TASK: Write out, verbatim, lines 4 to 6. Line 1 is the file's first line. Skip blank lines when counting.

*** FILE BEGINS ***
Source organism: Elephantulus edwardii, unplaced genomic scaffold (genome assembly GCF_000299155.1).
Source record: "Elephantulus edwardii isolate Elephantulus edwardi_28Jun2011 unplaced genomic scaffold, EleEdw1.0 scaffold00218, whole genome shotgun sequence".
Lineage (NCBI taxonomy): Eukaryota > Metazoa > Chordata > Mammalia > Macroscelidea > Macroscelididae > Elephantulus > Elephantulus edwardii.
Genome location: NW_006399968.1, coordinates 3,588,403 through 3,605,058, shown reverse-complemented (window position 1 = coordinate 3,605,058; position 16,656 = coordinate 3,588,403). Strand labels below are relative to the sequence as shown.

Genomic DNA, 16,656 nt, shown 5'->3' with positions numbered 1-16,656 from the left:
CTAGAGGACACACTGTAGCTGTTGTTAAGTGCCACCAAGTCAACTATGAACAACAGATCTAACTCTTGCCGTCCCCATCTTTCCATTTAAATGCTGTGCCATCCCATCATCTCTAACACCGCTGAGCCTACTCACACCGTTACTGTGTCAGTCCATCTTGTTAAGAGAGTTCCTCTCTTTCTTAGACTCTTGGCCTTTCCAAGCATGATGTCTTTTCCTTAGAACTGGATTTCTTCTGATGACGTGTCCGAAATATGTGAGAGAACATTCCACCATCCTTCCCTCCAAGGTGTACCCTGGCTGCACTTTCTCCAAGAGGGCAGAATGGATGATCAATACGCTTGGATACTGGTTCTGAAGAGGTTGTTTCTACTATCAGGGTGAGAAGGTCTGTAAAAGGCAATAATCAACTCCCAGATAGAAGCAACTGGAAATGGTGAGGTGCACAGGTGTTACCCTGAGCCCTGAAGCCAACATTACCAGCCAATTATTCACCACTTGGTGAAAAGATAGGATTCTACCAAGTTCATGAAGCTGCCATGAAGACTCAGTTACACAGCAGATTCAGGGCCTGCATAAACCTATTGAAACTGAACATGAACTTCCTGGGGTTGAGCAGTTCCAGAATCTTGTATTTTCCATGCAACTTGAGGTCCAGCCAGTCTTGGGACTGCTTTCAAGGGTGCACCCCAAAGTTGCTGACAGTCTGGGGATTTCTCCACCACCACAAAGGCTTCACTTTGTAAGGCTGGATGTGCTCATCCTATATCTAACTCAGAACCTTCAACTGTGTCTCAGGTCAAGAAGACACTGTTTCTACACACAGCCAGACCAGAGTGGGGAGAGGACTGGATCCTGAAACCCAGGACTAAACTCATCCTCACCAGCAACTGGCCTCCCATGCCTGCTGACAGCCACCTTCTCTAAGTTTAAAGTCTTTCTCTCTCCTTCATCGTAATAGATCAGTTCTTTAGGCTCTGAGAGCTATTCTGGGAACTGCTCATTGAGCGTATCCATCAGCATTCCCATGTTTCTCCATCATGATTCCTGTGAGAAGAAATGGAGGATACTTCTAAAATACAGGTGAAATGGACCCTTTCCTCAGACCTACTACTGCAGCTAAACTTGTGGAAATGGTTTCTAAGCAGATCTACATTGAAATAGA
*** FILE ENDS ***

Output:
Genome location: NW_006399968.1, coordinates 3,588,403 through 3,605,058, shown reverse-complemented (window position 1 = coordinate 3,605,058; position 16,656 = coordinate 3,588,403). Strand labels below are relative to the sequence as shown.

Genomic DNA, 16,656 nt, shown 5'->3' with positions numbered 1-16,656 from the left:
CTAGAGGACACACTGTAGCTGTTGTTAAGTGCCACCAAGTCAACTATGAACAACAGATCTAACTCTTGCCGTCCCCATCTTTCCATTTAAATGCTGTGCCATCCCATCATCTCTAACACCGCTGAGCCTACTCACACCGTTACTGTGTCAGTCCATCTTGTTAAGAGAGTTCCTCTCTTTCTTAGACTCTTGGCCTTTCCAAGCATGATGTCTTTTCCTTAGAACTGGATTTCTTCTGATGACGTGTCCGAAATATGTGAGAGAACATTCCACCATCCTTCCCTCCAAGGTGTACCCTGGCTGCACTTTCTCCAAGAGGGCAGAATGGATGATCAATACGCTTGGATACTGGTTCTGAAGAGGTTGTTTCTACTATCAGGGTGAGAAGGTCTGTAAAAGGCAATAATCAACTCCCAGATAGAAGCAACTGGAAATGGTGAGGTGCACAGGTGTTACCCTGAGCCCTGAAGCCAACATTACCAGCCAATTATTCACCACTTGGTGAAAAGATAGGATTCTACCAAGTTCATGAAGCTGCCATGAAGACTCAGTTACACAGCAGATTCAGGGCCTGCATAAACCTATTGAAACTGAACATGAACTTCCTGGGGTTGAGCAGTTCCAGAATCTTGTATTTTCCATGCAACTTGAGGTCCAGCCAGTCTTGGGACTGCTTTCAAGGGTGCACCCCAAAGTTGCTGACAGTCTGGGGATTTCTCCACCACCACAAAGGCTTCACTTTGTAAGGCTGGATGTGCTCATCCTATATCTAACTCAGAACCTTCAACTGTGTCTCAGGTCAAGAAGACACTGTTTCTACACACAGCCAGACCAGAGTGGGGAGAGGACTGGATCCTGAAACCCAGGACTAAACTCATCCTCACCAGCAACTGGCCTCCCATGCCTGCTGACAGCCACCTTCTCTAAGTTTAAAGTCTTTCTCTCTCCTTCATCGTAATAGATCAGTTCTTTAGGCTCTGAGAGCTATTCTGGGAACTGCTCATTGAGCGTATCCATCAGCATTCCCATGTTTCTCCATCATGATTCCTGTGAGAAGAAATGGAGGATACTTCTAAAATACAGGTGAAATGGACCCTTTCCTCAGACCTACTACTGCAGCTAAACTTGTGGAAATGGTTTCTAAGCAGATCTACATTGAAATAGA